The Mellon Visiting Minority Scholars Program at Teachers College
Published in Inside - Volume VIII, No. 2
The Institute for Urban and Minority Education at Teachers College, Columbia University has received $300,000 from The Andrew W. Mellon Foundation to bring several visiting minority scholars to campus each year over the next three years beginning in the fall of 2002.
Commenting on this new grant, Professor Edmund W. Gordon, Director of the Institute for Urban and Minority Education said, "As an institution that historically has led the effort to improve education for populations that are underserved, the College is grateful for this opportunity to bring to campus these outstanding minority scholars. The ideas and perspectives of these scholars will help the College pursue its principal activities of researching the critical issues facing education, educating current and future leaders, encouraging the national debate on what is best for education, and improving educational practice, all with a view to the advancement of academic excellence and social justice."
The grant provides $100,000 per year, which will cover honorariums, travel, and housing for the visiting scholars, as well as expenses for several gatherings of local scholars to meet the visiting scholars; and an annual summative paper on the minority education issue developed by the visiting scholars and selected Teachers College faculty.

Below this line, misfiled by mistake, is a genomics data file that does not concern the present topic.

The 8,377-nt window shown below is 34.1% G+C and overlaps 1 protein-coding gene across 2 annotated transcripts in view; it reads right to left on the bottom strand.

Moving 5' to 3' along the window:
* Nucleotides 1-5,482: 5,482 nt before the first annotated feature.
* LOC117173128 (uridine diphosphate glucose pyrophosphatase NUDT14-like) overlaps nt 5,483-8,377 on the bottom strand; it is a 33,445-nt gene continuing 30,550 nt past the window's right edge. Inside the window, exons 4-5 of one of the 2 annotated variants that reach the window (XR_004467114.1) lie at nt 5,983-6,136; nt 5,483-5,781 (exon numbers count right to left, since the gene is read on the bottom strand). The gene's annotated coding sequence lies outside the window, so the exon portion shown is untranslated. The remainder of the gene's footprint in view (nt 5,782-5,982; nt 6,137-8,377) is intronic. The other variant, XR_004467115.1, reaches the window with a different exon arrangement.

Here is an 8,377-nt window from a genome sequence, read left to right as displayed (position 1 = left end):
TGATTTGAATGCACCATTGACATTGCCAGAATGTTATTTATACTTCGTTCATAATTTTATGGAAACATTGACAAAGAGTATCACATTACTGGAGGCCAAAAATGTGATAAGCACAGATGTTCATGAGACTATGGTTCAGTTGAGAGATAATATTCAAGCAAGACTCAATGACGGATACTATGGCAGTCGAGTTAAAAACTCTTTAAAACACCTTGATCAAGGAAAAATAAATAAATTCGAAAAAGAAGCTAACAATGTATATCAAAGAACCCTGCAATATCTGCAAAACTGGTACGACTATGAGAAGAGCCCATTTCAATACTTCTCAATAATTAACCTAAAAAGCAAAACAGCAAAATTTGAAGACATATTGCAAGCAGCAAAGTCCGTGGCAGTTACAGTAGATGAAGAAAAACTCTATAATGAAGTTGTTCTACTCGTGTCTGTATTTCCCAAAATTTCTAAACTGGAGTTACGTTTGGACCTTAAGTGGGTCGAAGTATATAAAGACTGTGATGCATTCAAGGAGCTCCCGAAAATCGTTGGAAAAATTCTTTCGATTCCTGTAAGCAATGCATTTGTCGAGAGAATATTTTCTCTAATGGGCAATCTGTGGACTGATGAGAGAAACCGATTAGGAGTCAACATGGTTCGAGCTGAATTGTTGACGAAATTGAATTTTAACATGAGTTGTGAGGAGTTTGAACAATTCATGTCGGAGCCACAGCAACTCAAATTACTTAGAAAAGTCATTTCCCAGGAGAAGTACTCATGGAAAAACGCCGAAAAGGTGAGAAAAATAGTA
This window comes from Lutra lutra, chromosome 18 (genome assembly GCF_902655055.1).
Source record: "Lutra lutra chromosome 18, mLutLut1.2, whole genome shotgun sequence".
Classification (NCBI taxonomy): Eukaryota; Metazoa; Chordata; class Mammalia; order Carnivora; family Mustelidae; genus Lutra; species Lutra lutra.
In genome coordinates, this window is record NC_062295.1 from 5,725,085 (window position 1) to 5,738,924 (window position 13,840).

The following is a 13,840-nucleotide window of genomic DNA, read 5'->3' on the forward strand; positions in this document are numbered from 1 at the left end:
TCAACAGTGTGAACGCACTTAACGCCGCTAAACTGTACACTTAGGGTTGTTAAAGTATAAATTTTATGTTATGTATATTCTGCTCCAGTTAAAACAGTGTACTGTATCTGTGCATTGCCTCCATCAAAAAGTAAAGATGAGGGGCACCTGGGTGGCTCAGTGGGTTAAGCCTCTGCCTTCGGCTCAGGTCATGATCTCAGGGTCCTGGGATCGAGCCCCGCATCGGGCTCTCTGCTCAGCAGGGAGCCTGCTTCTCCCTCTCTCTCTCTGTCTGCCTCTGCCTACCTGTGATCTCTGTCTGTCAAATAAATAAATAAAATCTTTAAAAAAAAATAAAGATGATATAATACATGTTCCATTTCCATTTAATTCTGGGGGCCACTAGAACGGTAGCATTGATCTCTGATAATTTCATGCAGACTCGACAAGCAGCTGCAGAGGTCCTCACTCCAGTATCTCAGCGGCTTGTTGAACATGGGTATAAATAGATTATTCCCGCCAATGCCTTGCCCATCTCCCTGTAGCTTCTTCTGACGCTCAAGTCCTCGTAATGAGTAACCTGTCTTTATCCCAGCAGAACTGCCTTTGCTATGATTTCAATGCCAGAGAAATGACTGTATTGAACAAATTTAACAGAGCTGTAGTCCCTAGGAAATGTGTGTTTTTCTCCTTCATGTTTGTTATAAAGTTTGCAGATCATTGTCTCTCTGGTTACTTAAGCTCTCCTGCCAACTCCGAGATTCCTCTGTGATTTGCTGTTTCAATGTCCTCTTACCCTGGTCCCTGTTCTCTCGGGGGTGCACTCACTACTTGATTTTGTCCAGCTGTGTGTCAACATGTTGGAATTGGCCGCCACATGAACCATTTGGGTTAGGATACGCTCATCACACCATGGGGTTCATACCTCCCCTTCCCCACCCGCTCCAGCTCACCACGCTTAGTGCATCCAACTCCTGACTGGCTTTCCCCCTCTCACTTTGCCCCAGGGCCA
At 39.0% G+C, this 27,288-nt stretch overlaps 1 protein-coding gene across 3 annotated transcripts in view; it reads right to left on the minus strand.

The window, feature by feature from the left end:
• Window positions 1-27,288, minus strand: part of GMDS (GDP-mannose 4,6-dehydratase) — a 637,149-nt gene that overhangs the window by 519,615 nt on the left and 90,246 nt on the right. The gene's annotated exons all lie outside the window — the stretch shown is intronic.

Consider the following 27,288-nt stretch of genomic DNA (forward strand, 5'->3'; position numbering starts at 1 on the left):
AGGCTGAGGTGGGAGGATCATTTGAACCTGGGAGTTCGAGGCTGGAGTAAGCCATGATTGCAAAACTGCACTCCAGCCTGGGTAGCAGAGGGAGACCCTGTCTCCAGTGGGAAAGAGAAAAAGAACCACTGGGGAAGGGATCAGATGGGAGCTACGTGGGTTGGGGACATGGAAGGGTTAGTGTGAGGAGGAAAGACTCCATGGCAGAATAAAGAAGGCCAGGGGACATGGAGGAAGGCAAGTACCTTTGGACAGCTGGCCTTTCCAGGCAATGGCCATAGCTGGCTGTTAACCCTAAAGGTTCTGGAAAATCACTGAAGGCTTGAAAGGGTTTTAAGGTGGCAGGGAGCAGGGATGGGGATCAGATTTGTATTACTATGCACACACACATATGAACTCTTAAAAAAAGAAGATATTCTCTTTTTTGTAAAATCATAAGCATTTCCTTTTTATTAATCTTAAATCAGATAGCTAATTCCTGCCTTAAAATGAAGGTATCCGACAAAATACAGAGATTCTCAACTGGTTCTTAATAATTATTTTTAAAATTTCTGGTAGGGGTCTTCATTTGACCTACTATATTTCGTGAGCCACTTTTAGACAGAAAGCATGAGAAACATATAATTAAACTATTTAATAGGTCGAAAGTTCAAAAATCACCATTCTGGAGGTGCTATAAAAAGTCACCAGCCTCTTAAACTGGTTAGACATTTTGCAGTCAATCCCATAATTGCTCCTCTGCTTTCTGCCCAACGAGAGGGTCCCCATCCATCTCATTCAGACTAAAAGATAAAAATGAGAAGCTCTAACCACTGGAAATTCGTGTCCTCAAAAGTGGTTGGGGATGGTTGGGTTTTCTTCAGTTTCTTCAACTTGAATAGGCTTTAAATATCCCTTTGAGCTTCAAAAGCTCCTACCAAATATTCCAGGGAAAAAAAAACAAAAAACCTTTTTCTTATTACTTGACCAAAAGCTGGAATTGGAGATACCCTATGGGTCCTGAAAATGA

Lydia L. English, the Director of the Mellon Foundation Minority Fellowship Program, called the Visiting Scholars Program, "an opportunity over the next three years for the college to bring on a diverse group of senior scholars from all over the country to present their research and scholarship and to bring an enhancement, not only to Teachers College, but to the whole Columbia community."
Visiting scholars will invigorate the Teachers College community intellectually, bring new and outside perspectives and ideas to graduate students and faculty, and address theoretical and practical issues that impact the relationship between minority students and high academic achievement. The duration of visits and the responsibilities of the scholars at the College will vary. Responsibilities will include at least one public lecture open to the College University and the local Morningside Heights and Harlem communities.
English spoke about the role of the scholars. "Each of the scholars that have been invited for the next academic year have different research foci, they are coming from different perspectives, that will add enhancement of their research where perhaps there isn't research right now, presently in the College. So I see it as an opportunity for the Columbia and Teachers College community to hear about these things and to learn about a wide breadth of research going on, on different issues in higher education and in education in general."
Scholars will also co-teach graduate classes, lead small discussion groups with faculty and graduate students, consult concerning ongoing research and participate in public panels or debates. The scholars will have office space and housing at the College that will encourage interaction with other scholars and students at Teachers College and the University.